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Almost every day, Angeliki Marietou and her young daughter head to the Community Park a few blocks from their home, the park with the giant green frog and dozens of small sculpted frogs hopping all over the playground.
But as bright as the playground is, Marietou watches Kyveli, sporting green pants with flowers on the knees and a red and blue polka-dot vest, carefully as the 20-month-old slides down a slide nearby. The park feels neglected sometimes, Marietou said. She’s had to steer Kyveli away from poop in the sand and pieces of broken glass.
Sometimes Marietou prefers to go to the Trolley Barn Park in University Heights even though it’s farther from home. “University Heights is always clean, never any rubbish,” she said.
Marietou, 30, and her husband live south of University Avenue in North Park. This is the closest park to her house, but it means crossing University to what can feel like a different world. North Park is rapidly developing and has a vibrant business district at its heart. More young families are moving here and, like Marietou, finding the neighborhoods to the south of the University dividing line nicer and safer than the neighborhoods north of the thoroughfare.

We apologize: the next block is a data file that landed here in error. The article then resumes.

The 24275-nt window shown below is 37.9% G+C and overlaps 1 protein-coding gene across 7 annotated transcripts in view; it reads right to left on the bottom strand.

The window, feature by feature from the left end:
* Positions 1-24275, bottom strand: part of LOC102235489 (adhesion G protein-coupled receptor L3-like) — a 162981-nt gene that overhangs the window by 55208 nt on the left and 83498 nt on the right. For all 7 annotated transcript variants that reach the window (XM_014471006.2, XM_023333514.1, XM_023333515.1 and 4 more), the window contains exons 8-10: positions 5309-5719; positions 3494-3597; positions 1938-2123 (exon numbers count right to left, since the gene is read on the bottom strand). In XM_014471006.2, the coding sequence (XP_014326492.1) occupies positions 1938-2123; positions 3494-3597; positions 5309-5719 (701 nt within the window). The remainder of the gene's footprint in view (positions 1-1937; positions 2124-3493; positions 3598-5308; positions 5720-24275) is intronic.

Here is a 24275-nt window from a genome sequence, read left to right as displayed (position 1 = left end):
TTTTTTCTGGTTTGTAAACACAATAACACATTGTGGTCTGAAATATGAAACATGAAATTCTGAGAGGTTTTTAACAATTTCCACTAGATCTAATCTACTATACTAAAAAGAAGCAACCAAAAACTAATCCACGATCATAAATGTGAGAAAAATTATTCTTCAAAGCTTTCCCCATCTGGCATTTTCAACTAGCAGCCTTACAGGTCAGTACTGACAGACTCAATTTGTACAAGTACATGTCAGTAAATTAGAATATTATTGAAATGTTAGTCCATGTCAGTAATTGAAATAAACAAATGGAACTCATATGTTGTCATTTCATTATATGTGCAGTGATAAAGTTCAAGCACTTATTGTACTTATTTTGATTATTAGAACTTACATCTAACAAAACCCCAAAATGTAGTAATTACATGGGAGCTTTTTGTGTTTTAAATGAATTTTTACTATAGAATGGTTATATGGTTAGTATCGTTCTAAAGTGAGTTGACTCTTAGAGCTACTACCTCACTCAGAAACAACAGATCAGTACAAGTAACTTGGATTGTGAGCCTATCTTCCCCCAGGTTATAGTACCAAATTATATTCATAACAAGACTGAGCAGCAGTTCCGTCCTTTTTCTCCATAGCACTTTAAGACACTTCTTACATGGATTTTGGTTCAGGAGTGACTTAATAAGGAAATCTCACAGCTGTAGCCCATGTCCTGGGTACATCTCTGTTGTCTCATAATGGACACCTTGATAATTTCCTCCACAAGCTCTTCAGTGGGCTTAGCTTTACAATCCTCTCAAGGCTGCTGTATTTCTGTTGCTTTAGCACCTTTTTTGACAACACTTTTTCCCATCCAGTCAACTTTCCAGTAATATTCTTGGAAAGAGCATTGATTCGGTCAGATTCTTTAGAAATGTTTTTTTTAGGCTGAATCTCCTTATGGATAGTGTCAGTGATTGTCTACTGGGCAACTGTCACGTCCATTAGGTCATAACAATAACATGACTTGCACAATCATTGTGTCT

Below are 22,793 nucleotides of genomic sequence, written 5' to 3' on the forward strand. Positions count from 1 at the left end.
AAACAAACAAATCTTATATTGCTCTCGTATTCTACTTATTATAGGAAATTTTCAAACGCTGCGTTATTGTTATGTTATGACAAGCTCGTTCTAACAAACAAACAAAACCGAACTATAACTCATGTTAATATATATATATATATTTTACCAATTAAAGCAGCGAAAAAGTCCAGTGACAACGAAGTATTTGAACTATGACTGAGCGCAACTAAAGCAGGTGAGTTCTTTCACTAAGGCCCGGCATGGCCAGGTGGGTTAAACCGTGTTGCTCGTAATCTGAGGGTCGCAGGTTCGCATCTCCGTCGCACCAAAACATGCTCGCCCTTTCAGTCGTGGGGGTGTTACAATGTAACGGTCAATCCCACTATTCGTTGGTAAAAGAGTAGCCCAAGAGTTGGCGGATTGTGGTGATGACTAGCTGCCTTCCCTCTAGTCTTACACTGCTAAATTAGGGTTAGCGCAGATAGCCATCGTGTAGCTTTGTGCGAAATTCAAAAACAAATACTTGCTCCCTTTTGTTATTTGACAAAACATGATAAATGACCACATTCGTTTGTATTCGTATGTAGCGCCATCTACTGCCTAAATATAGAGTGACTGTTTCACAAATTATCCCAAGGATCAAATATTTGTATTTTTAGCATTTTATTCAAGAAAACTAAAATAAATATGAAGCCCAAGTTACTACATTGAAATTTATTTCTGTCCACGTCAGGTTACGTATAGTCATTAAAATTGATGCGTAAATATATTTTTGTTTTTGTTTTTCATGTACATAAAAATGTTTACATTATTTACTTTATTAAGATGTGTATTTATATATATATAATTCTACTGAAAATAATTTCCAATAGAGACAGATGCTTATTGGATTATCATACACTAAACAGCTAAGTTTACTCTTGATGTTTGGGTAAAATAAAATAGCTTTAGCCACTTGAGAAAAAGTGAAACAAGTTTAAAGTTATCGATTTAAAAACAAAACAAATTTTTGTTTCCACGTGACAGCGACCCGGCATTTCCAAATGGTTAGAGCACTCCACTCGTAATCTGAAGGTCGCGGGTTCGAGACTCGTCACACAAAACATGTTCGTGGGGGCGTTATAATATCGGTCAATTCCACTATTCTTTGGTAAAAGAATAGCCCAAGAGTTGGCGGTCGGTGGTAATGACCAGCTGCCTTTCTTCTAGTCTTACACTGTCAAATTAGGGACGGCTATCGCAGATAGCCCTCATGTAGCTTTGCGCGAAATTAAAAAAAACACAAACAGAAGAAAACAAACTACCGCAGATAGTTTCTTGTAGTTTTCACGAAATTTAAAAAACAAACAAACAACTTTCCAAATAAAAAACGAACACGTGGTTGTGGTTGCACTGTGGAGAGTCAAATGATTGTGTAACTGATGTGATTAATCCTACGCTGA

|Photo by Kelly Bennett|
|Angeliki Marietou and her daughter Kyveli|
Nearby, 26-month-old Fernando ran circles around his mom, 27-year-old Hilaria Gómez. They live on this northern side of University, near Illinois Street and El Cajon Boulevard. “I don’t know why it’s different, that side and this side,” she said. She said she often sees people in the park smoking marijuana. Others appear to be homeless. And her proximity to El Cajon Boulevard means she sees “lots of ladies walking around.”
|Photo by Kelly Bennett|
|Hilaria Gómez and her son Fernando|
In a densely populated neighborhood, residents want more and better parks — the kind of community green space that allays the city grit of busy streets and multi-story buildings. City budget cuts haven’t been kind to park maintenance, but residents are hoping to the city will insert more green space in North Park that feels safe and clean.